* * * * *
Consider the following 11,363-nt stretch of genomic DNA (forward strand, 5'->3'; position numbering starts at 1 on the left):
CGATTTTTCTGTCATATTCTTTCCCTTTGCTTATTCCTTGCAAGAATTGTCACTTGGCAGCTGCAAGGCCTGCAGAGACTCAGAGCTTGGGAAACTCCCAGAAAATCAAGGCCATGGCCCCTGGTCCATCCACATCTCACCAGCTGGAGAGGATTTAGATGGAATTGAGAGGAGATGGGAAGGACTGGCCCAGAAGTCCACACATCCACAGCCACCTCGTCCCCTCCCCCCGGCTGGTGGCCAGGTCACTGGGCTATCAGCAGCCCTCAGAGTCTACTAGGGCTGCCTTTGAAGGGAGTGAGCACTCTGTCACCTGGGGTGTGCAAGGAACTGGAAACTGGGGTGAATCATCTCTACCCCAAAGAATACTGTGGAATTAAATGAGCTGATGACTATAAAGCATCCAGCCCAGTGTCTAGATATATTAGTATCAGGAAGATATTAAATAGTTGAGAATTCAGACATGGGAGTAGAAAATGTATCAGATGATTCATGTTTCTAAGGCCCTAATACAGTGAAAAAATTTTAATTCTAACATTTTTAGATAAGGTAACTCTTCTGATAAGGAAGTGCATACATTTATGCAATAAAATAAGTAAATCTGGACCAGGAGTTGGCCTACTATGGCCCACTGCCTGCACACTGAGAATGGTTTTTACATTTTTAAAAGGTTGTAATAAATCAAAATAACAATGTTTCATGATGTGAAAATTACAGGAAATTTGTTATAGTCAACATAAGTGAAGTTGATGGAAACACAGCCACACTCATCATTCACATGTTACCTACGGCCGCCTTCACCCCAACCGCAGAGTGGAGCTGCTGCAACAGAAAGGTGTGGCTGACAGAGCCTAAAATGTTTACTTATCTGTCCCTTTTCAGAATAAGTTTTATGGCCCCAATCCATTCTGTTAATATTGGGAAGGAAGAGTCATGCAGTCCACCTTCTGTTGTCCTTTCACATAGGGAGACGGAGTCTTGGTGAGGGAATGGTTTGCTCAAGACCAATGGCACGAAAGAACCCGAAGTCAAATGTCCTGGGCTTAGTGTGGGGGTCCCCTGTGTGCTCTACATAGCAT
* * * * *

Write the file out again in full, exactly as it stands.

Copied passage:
Consider the following 11,363-nt stretch of genomic DNA (forward strand, 5'->3'; position numbering starts at 1 on the left):
CGATTTTTCTGTCATATTCTTTCCCTTTGCTTATTCCTTGCAAGAATTGTCACTTGGCAGCTGCAAGGCCTGCAGAGACTCAGAGCTTGGGAAACTCCCAGAAAATCAAGGCCATGGCCCCTGGTCCATCCACATCTCACCAGCTGGAGAGGATTTAGATGGAATTGAGAGGAGATGGGAAGGACTGGCCCAGAAGTCCACACATCCACAGCCACCTCGTCCCCTCCCCCCGGCTGGTGGCCAGGTCACTGGGCTATCAGCAGCCCTCAGAGTCTACTAGGGCTGCCTTTGAAGGGAGTGAGCACTCTGTCACCTGGGGTGTGCAAGGAACTGGAAACTGGGGTGAATCATCTCTACCCCAAAGAATACTGTGGAATTAAATGAGCTGATGACTATAAAGCATCCAGCCCAGTGTCTAGATATATTAGTATCAGGAAGATATTAAATAGTTGAGAATTCAGACATGGGAGTAGAAAATGTATCAGATGATTCATGTTTCTAAGGCCCTAATACAGTGAAAAAATTTTAATTCTAACATTTTTAGATAAGGTAACTCTTCTGATAAGGAAGTGCATACATTTATGCAATAAAATAAGTAAATCTGGACCAGGAGTTGGCCTACTATGGCCCACTGCCTGCACACTGAGAATGGTTTTTACATTTTTAAAAGGTTGTAATAAATCAAAATAACAATGTTTCATGATGTGAAAATTACAGGAAATTTGTTATAGTCAACATAAGTGAAGTTGATGGAAACACAGCCACACTCATCATTCACATGTTACCTACGGCCGCCTTCACCCCAACCGCAGAGTGGAGCTGCTGCAACAGAAAGGTGTGGCTGACAGAGCCTAAAATGTTTACTTATCTGTCCCTTTTCAGAATAAGTTTTATGGCCCCAATCCATTCTGTTAATATTGGGAAGGAAGAGTCATGCAGTCCACCTTCTGTTGTCCTTTCACATAGGGAGACGGAGTCTTGGTGAGGGAATGGTTTGCTCAAGACCAATGGCACGAAAGAACCCGAAGTCAAATGTCCTGGGCTTAGTGTGGGGGTCCCCTGTGTGCTCTACATAGCAT